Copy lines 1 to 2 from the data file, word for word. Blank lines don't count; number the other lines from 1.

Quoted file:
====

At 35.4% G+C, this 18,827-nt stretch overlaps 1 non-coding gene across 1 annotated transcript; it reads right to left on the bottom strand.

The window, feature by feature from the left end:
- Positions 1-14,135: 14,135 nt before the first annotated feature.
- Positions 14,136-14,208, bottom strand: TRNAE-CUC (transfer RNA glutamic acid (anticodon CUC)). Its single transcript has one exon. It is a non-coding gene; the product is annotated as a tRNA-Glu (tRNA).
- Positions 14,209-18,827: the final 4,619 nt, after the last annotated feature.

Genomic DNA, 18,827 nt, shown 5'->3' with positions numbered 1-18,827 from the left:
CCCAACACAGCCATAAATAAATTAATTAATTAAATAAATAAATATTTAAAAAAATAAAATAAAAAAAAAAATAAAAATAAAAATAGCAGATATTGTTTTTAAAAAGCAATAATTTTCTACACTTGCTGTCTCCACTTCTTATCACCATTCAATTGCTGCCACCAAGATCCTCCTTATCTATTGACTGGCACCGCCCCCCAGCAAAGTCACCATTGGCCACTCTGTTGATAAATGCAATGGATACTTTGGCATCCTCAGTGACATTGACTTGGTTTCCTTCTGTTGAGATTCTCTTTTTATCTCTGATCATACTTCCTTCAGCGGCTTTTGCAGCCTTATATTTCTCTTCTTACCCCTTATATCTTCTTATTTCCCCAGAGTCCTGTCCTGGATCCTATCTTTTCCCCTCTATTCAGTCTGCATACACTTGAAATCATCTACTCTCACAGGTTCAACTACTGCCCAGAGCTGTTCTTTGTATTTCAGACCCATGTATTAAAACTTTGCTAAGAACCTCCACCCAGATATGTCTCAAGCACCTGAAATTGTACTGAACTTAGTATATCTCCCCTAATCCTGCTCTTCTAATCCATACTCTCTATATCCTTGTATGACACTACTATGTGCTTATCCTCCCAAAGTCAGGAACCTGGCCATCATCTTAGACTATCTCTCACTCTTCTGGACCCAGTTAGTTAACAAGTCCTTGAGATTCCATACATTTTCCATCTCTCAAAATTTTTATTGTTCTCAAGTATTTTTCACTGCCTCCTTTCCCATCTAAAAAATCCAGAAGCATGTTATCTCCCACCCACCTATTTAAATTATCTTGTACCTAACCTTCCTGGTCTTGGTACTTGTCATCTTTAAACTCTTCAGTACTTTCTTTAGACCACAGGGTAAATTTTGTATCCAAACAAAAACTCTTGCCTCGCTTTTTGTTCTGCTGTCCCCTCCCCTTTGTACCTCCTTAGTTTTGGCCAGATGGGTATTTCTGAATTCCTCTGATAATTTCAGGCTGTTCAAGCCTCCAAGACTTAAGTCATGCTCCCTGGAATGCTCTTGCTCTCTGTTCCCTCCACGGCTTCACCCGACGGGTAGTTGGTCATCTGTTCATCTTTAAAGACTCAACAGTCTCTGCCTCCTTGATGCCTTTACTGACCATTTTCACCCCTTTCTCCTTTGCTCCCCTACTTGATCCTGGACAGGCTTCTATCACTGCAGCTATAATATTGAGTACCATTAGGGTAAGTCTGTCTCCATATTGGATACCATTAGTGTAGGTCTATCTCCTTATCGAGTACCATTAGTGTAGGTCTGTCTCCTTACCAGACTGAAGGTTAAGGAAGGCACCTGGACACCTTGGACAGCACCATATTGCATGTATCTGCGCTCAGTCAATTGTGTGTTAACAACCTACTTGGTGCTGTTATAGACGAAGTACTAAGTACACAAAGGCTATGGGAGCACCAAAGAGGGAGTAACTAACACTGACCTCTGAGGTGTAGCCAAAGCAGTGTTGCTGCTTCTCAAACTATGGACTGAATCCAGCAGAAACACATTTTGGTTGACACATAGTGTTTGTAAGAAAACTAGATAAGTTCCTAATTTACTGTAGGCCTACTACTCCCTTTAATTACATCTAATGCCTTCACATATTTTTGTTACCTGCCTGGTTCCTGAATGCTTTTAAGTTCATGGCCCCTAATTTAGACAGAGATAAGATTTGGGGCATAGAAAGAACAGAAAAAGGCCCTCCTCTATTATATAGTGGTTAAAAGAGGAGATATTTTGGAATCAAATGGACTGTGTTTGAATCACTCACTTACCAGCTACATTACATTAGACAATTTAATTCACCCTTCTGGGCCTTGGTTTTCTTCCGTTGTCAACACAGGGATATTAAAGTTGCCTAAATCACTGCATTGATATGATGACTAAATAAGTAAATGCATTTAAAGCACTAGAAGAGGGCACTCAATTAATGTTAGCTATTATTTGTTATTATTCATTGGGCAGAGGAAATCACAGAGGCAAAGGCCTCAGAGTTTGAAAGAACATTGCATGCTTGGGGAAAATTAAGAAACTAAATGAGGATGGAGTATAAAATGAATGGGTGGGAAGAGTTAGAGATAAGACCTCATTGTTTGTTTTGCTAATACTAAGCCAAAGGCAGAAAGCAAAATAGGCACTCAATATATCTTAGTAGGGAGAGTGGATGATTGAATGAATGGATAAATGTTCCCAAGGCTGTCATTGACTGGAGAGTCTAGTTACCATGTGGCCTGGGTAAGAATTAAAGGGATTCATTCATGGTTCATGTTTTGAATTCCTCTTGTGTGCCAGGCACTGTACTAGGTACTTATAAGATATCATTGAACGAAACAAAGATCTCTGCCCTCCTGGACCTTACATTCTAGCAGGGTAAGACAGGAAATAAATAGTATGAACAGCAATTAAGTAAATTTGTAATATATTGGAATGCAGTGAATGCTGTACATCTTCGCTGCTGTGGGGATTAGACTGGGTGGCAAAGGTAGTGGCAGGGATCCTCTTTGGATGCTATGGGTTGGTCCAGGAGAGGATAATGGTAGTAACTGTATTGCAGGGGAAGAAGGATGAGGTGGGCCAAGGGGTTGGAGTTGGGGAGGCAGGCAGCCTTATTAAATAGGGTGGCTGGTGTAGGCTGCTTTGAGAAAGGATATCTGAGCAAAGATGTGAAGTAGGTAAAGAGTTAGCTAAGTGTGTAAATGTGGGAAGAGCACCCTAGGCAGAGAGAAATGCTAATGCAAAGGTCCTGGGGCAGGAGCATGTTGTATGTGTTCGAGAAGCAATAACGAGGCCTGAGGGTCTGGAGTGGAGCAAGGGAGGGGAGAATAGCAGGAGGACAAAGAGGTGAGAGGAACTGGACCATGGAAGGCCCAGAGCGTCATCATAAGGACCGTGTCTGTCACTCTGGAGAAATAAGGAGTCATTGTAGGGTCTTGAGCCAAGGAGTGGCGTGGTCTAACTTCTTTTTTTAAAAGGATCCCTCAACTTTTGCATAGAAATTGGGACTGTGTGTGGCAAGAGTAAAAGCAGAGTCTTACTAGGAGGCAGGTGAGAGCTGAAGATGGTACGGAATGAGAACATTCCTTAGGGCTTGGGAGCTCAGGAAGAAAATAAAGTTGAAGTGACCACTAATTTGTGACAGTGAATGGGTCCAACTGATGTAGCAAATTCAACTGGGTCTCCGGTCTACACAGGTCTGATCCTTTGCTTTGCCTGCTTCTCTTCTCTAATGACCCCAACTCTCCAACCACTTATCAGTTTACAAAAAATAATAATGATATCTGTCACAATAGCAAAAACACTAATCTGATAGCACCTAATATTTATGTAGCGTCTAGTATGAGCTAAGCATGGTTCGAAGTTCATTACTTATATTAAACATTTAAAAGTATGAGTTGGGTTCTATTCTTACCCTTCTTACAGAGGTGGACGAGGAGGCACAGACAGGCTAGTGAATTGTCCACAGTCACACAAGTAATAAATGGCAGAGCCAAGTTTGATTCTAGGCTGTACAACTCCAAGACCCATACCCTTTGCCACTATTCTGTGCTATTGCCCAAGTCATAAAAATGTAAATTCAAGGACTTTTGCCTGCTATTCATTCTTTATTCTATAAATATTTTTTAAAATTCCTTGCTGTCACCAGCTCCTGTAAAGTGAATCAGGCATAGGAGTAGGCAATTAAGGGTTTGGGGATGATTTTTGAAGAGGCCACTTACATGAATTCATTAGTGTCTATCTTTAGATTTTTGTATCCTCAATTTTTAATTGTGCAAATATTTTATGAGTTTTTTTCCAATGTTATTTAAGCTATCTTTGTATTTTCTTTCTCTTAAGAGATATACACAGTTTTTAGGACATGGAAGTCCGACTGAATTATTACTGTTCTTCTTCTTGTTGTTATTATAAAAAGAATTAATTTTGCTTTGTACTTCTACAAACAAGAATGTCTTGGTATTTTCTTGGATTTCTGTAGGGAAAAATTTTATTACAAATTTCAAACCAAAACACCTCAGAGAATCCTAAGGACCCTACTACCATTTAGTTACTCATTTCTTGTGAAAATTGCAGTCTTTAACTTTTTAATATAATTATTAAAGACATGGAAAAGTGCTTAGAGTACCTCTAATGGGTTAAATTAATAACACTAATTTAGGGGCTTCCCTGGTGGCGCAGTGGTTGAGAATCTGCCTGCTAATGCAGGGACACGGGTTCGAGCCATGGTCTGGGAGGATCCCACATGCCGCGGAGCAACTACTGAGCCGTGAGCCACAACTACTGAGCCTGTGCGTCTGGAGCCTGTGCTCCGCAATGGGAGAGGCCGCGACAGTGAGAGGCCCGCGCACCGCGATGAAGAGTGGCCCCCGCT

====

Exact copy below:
At 35.4% G+C, this 18,827-nt stretch overlaps 1 non-coding gene across 1 annotated transcript; it reads right to left on the bottom strand.

The window, feature by feature from the left end: